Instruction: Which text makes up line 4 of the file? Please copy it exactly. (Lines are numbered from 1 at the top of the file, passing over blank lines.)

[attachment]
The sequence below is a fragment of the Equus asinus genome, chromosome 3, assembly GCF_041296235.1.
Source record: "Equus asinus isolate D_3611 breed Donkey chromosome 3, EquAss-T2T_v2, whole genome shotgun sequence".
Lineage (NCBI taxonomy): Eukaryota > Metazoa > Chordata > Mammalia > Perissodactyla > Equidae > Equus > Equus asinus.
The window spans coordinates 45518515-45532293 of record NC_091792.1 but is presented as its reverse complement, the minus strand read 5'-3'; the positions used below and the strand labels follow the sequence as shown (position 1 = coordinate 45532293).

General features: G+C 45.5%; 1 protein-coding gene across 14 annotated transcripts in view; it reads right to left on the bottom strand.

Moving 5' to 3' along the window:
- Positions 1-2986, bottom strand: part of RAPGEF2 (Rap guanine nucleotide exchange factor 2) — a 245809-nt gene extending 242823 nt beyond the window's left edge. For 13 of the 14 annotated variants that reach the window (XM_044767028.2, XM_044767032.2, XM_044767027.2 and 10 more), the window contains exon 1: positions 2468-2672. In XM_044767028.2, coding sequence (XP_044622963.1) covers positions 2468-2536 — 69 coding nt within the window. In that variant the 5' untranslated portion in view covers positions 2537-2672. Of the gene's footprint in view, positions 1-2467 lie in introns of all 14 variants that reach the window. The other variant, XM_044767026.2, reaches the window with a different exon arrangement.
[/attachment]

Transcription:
The window spans coordinates 45518515-45532293 of record NC_091792.1 but is presented as its reverse complement, the minus strand read 5'-3'; the positions used below and the strand labels follow the sequence as shown (position 1 = coordinate 45532293).